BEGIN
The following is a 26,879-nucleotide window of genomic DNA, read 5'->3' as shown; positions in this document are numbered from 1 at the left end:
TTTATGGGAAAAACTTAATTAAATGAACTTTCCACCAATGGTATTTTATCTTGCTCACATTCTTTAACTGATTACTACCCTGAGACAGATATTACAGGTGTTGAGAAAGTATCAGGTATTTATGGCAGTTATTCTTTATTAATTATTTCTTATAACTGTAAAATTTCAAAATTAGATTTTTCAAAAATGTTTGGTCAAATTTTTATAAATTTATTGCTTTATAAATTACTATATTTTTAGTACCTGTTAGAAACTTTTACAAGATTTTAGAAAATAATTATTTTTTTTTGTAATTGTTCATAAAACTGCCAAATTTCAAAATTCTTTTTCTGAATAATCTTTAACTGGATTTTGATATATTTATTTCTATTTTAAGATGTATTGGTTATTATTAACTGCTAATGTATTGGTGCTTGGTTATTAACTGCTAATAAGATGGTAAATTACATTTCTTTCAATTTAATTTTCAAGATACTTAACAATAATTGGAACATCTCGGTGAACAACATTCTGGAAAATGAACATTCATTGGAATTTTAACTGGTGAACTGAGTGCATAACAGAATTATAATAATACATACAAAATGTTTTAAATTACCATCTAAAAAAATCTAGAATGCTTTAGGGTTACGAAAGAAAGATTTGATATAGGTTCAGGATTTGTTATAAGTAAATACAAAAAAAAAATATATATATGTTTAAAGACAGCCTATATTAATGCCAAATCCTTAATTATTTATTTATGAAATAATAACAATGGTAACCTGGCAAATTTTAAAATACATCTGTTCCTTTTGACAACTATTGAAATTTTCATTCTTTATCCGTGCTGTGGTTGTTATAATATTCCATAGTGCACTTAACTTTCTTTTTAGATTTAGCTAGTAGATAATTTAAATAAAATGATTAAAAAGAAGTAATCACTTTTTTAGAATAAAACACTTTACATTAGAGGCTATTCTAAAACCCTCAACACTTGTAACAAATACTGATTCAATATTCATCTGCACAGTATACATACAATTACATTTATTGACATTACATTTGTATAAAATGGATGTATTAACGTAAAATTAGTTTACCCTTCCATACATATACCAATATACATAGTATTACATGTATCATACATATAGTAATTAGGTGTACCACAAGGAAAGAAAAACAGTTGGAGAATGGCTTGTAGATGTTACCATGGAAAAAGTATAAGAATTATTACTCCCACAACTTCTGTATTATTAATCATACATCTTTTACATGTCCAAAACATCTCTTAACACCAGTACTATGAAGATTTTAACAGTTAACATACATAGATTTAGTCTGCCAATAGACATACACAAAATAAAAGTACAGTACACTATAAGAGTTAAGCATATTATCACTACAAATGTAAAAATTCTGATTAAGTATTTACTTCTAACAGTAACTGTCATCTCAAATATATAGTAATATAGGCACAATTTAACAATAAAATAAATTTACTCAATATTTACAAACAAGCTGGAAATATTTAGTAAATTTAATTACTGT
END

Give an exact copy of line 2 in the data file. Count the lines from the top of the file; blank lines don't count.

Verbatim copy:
TTTATGGGAAAAACTTAATTAAATGAACTTTCCACCAATGGTATTTTATCTTGCTCACATTCTTTAACTGATTACTACCCTGAGACAGATATTACAGGTGTTGAGAAAGTATCAGGTATTTATGGCAGTTATTCTTTATTAATTATTTCTTATAACTGTAAAATTTCAAAATTAGATTTTTCAAAAATGTTTGGTCAAATTTTTATAAATTTATTGCTTTATAAATTACTATATTTTTAGTACCTGTTAGAAACTTTTACAAGATTTTAGAAAATAATTATTTTTTTTTGTAATTGTTCATAAAACTGCCAAATTTCAAAATTCTTTTTCTGAATAATCTTTAACTGGATTTTGATATATTTATTTCTATTTTAAGATGTATTGGTTATTATTAACTGCTAATGTATTGGTGCTTGGTTATTAACTGCTAATAAGATGGTAAATTACATTTCTTTCAATTTAATTTTCAAGATACTTAACAATAATTGGAACATCTCGGTGAACAACATTCTGGAAAATGAACATTCATTGGAATTTTAACTGGTGAACTGAGTGCATAACAGAATTATAATAATACATACAAAATGTTTTAAATTACCATCTAAAAAAATCTAGAATGCTTTAGGGTTACGAAAGAAAGATTTGATATAGGTTCAGGATTTGTTATAAGTAAATACAAAAAAAAAATATATATATGTTTAAAGACAGCCTATATTAATGCCAAATCCTTAATTATTTATTTATGAAATAATAACAATGGTAACCTGGCAAATTTTAAAATACATCTGTTCCTTTTGACAACTATTGAAATTTTCATTCTTTATCCGTGCTGTGGTTGTTATAATATTCCATAGTGCACTTAACTTTCTTTTTAGATTTAGCTAGTAGATAATTTAAATAAAATGATTAAAAAGAAGTAATCACTTTTTTAGAATAAAACACTTTACATTAGAGGCTATTCTAAAACCCTCAACACTTGTAACAAATACTGATTCAATATTCATCTGCACAGTATACATACAATTACATTTATTGACATTACATTTGTATAAAATGGATGTATTAACGTAAAATTAGTTTACCCTTCCATACATATACCAATATACATAGTATTACATGTATCATACATATAGTAATTAGGTGTACCACAAGGAAAGAAAAACAGTTGGAGAATGGCTTGTAGATGTTACCATGGAAAAAGTATAAGAATTATTACTCCCACAACTTCTGTATTATTAATCATACATCTTTTACATGTCCAAAACATCTCTTAACACCAGTACTATGAAGATTTTAACAGTTAACATACATAGATTTAGTCTGCCAATAGACATACACAAAATAAAAGTACAGTACACTATAAGAGTTAAGCATATTATCACTACAAATGTAAAAATTCTGATTAAGTATTTACTTCTAACAGTAACTGTCATCTCAAATATATAGTAATATAGGCACAATTTAACAATAAAATAAATTTACTCAATATTTACAAACAAGCTGGAAATATTTAGTAAATTTAATTACTGT